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Supreme Court Ruling on Location Data Leaves Open Key Questions

In a long-anticipated decision, the United States Supreme Court ruled the Fourth Amendment protects location information collected by cellular service providers and that law enforcement must first obtain a warrant. The decision was a narrow one, as the Court left open the question whether other kinds of digital information such as Internet browsing history and third-party data collection could fall under Fourth Amendment protections.

“When the Government tracks the location of a cell phone it achieves near perfect surveillance, as if it had attached an ankle monitor to the phone’s user,” Chief Justice John Roberts wrote in the majority opinion for Carpenter v United States, noting that it lets the government “travel back in time to retrace a person’s whereabouts.”

“Just because you have to trust a third party with your data doesn’t necessarily mean you should lose all Fourth Amendment protections in it,” Chief Justice Roberts wrote.

Law enforcement increasingly rely on cell phone records to look at people’s movements to evaluate leads, verify tips from informants, verify victim whereabouts, and corroborate witness accounts. In 2016, AT&T received more than 70,000 requests, and Verizon received 53,000 requests, according to a brief submitted by the Electronic Frontier Foundation to the Supreme Court arguing for Fourth Amendment protections.

The case centered around Timothy Carpenter, who was arrested in 2011 for a string of robberies against Radio Shack and T-Mobile stores. He was convicted after FBI agents used cell phone location records from MetroPCS and Sprint to show he was present at those locations during the robberies. Carpenter argued that the fact that FBI agents were able to get 12,898 location points out of 127 days of historic data, such as when he slept at home and which Sundays he went to church, without a search warrant was an overreach and beyond the narrow confines of an investigation.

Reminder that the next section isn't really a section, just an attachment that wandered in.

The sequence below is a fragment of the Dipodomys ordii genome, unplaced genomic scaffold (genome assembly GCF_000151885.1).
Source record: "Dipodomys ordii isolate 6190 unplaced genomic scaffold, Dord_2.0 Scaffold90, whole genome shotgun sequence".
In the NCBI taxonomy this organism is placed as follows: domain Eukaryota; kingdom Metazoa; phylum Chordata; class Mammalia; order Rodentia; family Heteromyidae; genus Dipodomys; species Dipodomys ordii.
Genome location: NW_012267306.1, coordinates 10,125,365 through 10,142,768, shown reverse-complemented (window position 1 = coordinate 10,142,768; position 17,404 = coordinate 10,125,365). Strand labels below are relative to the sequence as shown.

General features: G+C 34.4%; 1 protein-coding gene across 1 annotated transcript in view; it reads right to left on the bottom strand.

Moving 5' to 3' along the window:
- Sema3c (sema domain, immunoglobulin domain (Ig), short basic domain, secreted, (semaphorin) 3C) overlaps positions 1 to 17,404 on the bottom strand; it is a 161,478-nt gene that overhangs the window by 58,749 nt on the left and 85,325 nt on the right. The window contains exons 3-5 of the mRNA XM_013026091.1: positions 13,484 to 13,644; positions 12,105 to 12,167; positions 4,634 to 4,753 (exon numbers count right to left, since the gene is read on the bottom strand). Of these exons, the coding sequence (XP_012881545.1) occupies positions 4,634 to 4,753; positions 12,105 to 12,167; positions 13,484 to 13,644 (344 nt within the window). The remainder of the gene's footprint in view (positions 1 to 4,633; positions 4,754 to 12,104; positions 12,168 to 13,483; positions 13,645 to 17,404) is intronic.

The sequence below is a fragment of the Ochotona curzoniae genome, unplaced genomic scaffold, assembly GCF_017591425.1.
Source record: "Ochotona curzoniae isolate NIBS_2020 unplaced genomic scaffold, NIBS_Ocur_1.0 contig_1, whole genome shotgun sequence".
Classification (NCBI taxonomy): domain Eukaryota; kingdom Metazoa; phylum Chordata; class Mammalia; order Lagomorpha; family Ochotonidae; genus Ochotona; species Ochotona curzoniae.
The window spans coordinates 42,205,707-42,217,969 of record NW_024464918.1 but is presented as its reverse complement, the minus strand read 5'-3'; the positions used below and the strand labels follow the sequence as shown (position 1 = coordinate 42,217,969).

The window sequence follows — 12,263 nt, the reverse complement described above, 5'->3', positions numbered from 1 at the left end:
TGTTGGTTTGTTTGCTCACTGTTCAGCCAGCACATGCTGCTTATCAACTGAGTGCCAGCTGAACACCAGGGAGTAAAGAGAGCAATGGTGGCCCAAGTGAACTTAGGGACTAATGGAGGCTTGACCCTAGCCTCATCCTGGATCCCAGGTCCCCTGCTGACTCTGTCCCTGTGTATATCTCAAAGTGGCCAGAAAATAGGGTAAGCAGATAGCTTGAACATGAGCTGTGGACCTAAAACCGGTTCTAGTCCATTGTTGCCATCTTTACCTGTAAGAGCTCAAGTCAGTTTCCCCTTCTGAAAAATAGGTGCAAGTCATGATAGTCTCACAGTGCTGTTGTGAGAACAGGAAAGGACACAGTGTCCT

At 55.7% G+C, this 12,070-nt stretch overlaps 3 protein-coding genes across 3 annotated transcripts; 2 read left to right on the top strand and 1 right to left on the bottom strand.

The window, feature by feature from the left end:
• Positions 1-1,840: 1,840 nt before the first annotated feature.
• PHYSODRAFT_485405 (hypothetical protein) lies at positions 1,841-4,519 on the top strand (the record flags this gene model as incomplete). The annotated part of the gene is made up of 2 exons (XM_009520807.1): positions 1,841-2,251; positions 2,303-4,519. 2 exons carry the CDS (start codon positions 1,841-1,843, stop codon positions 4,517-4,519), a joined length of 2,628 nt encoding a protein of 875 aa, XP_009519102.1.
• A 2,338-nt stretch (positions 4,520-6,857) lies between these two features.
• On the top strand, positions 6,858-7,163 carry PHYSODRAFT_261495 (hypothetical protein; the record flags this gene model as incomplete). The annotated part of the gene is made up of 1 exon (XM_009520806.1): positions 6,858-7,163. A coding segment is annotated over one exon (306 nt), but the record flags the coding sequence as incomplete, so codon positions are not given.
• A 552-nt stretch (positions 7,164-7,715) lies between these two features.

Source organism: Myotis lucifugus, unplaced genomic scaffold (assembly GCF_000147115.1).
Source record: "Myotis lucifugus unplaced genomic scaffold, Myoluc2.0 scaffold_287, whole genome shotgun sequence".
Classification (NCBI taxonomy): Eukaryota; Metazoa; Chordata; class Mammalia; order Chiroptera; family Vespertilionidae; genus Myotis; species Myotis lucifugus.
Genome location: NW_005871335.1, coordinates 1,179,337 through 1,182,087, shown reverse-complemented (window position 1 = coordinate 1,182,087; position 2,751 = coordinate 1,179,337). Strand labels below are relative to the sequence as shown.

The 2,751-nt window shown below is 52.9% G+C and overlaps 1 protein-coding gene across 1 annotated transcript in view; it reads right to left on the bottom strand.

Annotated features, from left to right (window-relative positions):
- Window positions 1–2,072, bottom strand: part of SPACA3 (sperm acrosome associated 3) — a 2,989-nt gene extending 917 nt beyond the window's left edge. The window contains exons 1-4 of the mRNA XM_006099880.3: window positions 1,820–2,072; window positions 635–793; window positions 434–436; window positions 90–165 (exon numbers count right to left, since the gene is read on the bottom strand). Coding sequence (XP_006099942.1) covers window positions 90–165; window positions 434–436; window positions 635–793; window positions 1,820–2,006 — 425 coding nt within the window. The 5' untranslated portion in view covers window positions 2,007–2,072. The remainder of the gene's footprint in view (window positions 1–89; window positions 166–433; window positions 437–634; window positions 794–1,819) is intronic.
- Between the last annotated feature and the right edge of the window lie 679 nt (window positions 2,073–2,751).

What’s needed is an approach more nuanced than a “mechanical interpretation of the Fourth Amendment.”

The question for the Supreme Court wasn’t whether law enforcement could use cell phone location records in its investigations, but rather how it could obtain the information. Under the Stored Communications Act, law enforcement just needs to show “specific and articulable facts showing that there are reasonable grounds to believe” that the requested tracking data is “relevant and material to an ongoing criminal investigation.”

Under the legal principle of third-party doctrine, information customers voluntarily provide to a third-party, such as a telecommunications company (Smith v Maryland, 1979) or a bank (United States v Miller, 1976), does not fall under the purview of the Fourth Amendment because the customer had already revealed that information to that entity. The Carpenter decision said the doctrine did not apply to cell phone records, because technology has progressed to the point where tracking is ubiquitous.

“Whoever the suspect turns out to be, he has effectively been tailed every moment of every day for five years, and the police may—in the Government’s view—call upon the results of that surveillance without regard to the constraints of the Fourth Amendment. Only the few without cell phones could escape this tireless and absolute surveillance,” the court wrote in the ruling.

The time-stamped cell phone records provide “an intimate window into a person's life,” revealing not only his or her particular movements, but also "familial, political, professional, religious, and sexual associations,” Chief Justice Roberts wrote. “Critically, because location information is continually logged for all of the 400 million devices in the United States—not just those belonging to persons who might happen to come under investigation—this newfound tracking capacity runs against everyone.”